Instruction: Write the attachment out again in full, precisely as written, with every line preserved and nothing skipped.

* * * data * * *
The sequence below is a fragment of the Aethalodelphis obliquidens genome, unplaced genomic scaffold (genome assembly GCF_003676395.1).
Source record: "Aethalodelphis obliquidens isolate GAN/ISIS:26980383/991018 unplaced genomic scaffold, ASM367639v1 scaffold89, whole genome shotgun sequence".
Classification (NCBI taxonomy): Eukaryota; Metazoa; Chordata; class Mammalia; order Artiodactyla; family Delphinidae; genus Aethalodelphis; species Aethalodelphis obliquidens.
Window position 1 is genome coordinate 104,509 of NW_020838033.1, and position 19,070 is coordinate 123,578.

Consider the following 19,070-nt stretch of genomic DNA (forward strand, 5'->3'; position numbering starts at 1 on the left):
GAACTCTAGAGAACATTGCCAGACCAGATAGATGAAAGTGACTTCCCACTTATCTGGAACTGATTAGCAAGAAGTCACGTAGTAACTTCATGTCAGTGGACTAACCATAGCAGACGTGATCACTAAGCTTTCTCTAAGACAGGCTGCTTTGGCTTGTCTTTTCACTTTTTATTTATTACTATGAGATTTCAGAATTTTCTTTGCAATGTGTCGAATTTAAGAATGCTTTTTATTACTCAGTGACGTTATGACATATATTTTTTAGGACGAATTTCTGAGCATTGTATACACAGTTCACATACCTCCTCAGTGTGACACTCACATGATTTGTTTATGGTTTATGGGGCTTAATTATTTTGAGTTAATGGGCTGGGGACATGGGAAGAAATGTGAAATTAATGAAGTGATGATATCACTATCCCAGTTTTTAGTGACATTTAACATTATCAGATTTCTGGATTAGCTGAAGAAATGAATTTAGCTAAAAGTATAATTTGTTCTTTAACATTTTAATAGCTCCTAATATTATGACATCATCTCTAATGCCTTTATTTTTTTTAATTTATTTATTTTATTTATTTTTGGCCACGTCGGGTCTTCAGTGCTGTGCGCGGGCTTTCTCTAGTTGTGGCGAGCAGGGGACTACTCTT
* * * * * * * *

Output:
The sequence below is a fragment of the Aethalodelphis obliquidens genome, unplaced genomic scaffold (genome assembly GCF_003676395.1).
Source record: "Aethalodelphis obliquidens isolate GAN/ISIS:26980383/991018 unplaced genomic scaffold, ASM367639v1 scaffold89, whole genome shotgun sequence".
Classification (NCBI taxonomy): Eukaryota; Metazoa; Chordata; class Mammalia; order Artiodactyla; family Delphinidae; genus Aethalodelphis; species Aethalodelphis obliquidens.
Window position 1 is genome coordinate 104,509 of NW_020838033.1, and position 19,070 is coordinate 123,578.

Consider the following 19,070-nt stretch of genomic DNA (forward strand, 5'->3'; position numbering starts at 1 on the left):
GAACTCTAGAGAACATTGCCAGACCAGATAGATGAAAGTGACTTCCCACTTATCTGGAACTGATTAGCAAGAAGTCACGTAGTAACTTCATGTCAGTGGACTAACCATAGCAGACGTGATCACTAAGCTTTCTCTAAGACAGGCTGCTTTGGCTTGTCTTTTCACTTTTTATTTATTACTATGAGATTTCAGAATTTTCTTTGCAATGTGTCGAATTTAAGAATGCTTTTTATTACTCAGTGACGTTATGACATATATTTTTTAGGACGAATTTCTGAGCATTGTATACACAGTTCACATACCTCCTCAGTGTGACACTCACATGATTTGTTTATGGTTTATGGGGCTTAATTATTTTGAGTTAATGGGCTGGGGACATGGGAAGAAATGTGAAATTAATGAAGTGATGATATCACTATCCCAGTTTTTAGTGACATTTAACATTATCAGATTTCTGGATTAGCTGAAGAAATGAATTTAGCTAAAAGTATAATTTGTTCTTTAACATTTTAATAGCTCCTAATATTATGACATCATCTCTAATGCCTTTATTTTTTTTAATTTATTTATTTTATTTATTTTTGGCCACGTCGGGTCTTCAGTGCTGTGCGCGGGCTTTCTCTAGTTGTGGCGAGCAGGGGACTACTCTT